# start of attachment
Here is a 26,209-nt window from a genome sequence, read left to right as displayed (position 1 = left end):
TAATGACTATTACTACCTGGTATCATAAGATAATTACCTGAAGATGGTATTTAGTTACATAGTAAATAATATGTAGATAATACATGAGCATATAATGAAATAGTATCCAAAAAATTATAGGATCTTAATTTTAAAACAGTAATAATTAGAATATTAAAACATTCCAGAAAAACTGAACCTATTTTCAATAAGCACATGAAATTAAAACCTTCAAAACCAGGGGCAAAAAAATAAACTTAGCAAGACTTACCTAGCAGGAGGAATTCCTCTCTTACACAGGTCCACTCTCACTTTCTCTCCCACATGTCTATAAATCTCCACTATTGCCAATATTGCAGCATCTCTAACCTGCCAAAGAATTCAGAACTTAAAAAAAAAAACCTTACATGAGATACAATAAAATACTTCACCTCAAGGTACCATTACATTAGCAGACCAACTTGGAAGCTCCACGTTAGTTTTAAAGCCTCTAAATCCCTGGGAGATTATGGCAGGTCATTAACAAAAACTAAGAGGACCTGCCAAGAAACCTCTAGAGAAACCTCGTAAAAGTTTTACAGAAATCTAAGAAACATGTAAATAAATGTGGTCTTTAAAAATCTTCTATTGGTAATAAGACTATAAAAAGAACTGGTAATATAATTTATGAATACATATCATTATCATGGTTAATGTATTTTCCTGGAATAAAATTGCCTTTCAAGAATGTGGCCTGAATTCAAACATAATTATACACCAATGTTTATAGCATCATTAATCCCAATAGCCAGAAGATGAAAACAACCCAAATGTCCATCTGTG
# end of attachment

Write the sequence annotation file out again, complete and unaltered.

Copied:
Here is a 26,209-nt window from a genome sequence, read left to right as displayed (position 1 = left end):
TAATGACTATTACTACCTGGTATCATAAGATAATTACCTGAAGATGGTATTTAGTTACATAGTAAATAATATGTAGATAATACATGAGCATATAATGAAATAGTATCCAAAAAATTATAGGATCTTAATTTTAAAACAGTAATAATTAGAATATTAAAACATTCCAGAAAAACTGAACCTATTTTCAATAAGCACATGAAATTAAAACCTTCAAAACCAGGGGCAAAAAAATAAACTTAGCAAGACTTACCTAGCAGGAGGAATTCCTCTCTTACACAGGTCCACTCTCACTTTCTCTCCCACATGTCTATAAATCTCCACTATTGCCAATATTGCAGCATCTCTAACCTGCCAAAGAATTCAGAACTTAAAAAAAAAAACCTTACATGAGATACAATAAAATACTTCACCTCAAGGTACCATTACATTAGCAGACCAACTTGGAAGCTCCACGTTAGTTTTAAAGCCTCTAAATCCCTGGGAGATTATGGCAGGTCATTAACAAAAACTAAGAGGACCTGCCAAGAAACCTCTAGAGAAACCTCGTAAAAGTTTTACAGAAATCTAAGAAACATGTAAATAAATGTGGTCTTTAAAAATCTTCTATTGGTAATAAGACTATAAAAAGAACTGGTAATATAATTTATGAATACATATCATTATCATGGTTAATGTATTTTCCTGGAATAAAATTGCCTTTCAAGAATGTGGCCTGAATTCAAACATAATTATACACCAATGTTTATAGCATCATTAATCCCAATAGCCAGAAGATGAAAACAACCCAAATGTCCATCTGTG